I'm with John on the dial - that is in way too good shape to touch. Just looks nicely aged to me. How bad was the original crown? That looks like a genuine Omega replacement in the photo so it certainly 'fits'.

    I probably would look at the case if it was me. It isn't too bad and would probably come up with a good 'Cape Codding', which I would do with the watch disassembled. That discolouration around the dial edge may just be from corrosion on the chapter ring (if there is one - hard to tell from the photo), which will also come off easily enough once you have it in pieces.

    A lovely watch well worth keeping, but I wouldn't go as far as a full restoration. I'm no expert on Omegas but I'd guess that dates from the 50s.
    What on earth is a Cape Coding or a chapter ring?

    Regards Erik
    Gagarin

  7. #6
    Member gagarin's Avatar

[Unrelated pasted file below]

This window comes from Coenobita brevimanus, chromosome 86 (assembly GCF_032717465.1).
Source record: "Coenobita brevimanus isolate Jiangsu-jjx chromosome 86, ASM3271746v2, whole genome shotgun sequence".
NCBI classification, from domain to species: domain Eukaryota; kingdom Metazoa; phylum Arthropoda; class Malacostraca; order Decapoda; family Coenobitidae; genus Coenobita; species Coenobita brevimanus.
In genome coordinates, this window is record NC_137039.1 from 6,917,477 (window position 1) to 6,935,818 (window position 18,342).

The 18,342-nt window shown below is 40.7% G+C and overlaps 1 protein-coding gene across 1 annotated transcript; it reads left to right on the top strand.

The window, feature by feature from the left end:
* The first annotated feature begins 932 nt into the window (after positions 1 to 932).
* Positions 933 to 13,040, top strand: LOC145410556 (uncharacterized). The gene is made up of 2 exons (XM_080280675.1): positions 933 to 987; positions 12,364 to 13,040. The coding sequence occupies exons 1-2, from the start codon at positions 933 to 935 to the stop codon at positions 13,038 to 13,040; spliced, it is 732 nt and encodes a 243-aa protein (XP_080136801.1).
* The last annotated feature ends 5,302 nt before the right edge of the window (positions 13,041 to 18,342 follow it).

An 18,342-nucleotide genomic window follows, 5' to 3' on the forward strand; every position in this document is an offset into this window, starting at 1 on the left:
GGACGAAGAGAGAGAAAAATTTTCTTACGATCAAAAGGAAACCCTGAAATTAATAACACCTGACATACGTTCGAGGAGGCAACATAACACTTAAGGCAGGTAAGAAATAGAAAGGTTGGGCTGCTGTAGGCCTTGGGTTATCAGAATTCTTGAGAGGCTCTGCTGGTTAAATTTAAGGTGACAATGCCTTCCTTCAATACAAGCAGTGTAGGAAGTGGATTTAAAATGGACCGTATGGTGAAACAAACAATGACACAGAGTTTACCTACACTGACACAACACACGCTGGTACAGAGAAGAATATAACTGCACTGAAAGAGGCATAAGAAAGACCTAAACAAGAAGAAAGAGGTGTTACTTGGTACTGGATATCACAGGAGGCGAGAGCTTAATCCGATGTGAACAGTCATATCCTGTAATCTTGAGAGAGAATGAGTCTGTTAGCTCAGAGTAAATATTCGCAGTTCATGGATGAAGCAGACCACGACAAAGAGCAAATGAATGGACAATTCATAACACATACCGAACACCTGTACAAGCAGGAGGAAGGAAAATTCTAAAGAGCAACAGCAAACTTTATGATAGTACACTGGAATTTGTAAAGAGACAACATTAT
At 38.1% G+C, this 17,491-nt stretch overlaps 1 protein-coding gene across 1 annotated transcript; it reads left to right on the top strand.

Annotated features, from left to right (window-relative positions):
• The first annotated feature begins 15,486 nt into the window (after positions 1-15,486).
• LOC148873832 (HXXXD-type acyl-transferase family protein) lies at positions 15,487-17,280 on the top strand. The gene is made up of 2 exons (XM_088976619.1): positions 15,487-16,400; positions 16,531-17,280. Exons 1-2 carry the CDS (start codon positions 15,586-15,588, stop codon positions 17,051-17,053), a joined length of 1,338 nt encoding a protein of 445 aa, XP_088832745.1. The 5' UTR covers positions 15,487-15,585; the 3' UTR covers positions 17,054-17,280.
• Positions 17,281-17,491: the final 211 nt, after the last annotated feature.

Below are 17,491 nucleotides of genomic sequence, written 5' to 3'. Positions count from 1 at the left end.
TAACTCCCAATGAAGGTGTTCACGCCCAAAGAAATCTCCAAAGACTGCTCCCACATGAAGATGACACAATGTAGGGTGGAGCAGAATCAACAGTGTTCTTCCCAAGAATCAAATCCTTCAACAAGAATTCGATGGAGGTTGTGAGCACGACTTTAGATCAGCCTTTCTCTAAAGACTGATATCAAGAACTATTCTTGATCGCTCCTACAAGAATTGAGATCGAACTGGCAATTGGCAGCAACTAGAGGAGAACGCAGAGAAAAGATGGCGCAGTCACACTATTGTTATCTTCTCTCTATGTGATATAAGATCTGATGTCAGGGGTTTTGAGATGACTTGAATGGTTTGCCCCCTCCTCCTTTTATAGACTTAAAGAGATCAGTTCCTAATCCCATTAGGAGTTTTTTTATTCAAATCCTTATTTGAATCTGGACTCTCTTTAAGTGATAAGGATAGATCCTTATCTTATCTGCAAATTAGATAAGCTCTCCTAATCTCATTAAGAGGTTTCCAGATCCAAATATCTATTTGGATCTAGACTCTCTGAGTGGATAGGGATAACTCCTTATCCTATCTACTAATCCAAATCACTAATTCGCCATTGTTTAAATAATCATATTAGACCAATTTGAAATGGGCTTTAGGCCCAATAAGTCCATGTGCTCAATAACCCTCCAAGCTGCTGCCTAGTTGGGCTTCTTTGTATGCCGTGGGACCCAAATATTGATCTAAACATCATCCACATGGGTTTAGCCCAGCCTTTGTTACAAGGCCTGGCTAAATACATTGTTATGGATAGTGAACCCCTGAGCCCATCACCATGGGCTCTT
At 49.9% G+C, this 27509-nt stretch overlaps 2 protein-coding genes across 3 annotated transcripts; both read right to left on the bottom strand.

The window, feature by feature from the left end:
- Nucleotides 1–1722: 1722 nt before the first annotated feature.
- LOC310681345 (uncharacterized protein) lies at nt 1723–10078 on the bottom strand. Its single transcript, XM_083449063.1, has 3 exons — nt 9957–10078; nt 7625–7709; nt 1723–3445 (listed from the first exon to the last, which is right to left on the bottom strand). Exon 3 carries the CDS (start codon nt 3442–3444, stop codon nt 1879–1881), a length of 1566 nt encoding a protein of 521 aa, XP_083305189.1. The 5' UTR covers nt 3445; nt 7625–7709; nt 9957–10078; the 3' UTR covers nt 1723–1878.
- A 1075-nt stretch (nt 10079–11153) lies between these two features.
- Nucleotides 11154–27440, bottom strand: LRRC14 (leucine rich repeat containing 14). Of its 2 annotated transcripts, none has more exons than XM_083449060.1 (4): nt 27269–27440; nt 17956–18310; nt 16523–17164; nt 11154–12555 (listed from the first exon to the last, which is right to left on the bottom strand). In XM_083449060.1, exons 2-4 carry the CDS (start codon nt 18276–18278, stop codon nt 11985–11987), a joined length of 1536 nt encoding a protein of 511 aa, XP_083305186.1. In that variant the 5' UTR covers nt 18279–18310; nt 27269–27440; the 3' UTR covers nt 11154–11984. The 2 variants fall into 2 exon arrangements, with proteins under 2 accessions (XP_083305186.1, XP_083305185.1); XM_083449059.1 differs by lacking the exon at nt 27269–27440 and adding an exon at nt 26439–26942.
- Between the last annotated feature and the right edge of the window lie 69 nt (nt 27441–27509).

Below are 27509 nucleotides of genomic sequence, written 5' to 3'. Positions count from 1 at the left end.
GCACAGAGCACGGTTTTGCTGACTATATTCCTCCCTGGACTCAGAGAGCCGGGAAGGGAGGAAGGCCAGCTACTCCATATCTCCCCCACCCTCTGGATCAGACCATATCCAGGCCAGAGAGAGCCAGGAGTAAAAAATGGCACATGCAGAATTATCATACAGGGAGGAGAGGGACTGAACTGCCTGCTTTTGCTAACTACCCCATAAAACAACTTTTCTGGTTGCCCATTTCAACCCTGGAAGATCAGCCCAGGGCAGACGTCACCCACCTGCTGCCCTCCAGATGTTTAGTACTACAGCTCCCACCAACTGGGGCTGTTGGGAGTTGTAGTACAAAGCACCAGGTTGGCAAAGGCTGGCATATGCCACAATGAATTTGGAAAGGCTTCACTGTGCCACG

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    Re: Should I restore it?

    Quote Originally Posted by Ray MacDonald View Post
    It's a lovely 1950s Omega and if you want to polish the case that's no problem. Its dial is in fine shape and (in my view) a dial should never be restored unless it's unreadable. Aging just adds character to a great watch.
    Personally I'd just enjoy it as is.
    My watchmaker who specializes in old watches agrees with you when it comes to restoring the dial - he looked at me like I was from outer space:-D when I asked about cleaning the dial.

    Polishing the case, can you do that on your own, don´t you have to dismember the watch first?

    Regards
    Erik

    ps I really loved the dial color until someone told me it was white from the beginning.
    Gagarin

  8. #7
    Member zambo's Avatar
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    Re: Should I restore it?

    Hi gagarin

    Looks like an early Omega "bumper" automatic - makes a "bump feeling" when the automatic mechanism is winding itself thru movement of your arm, etc.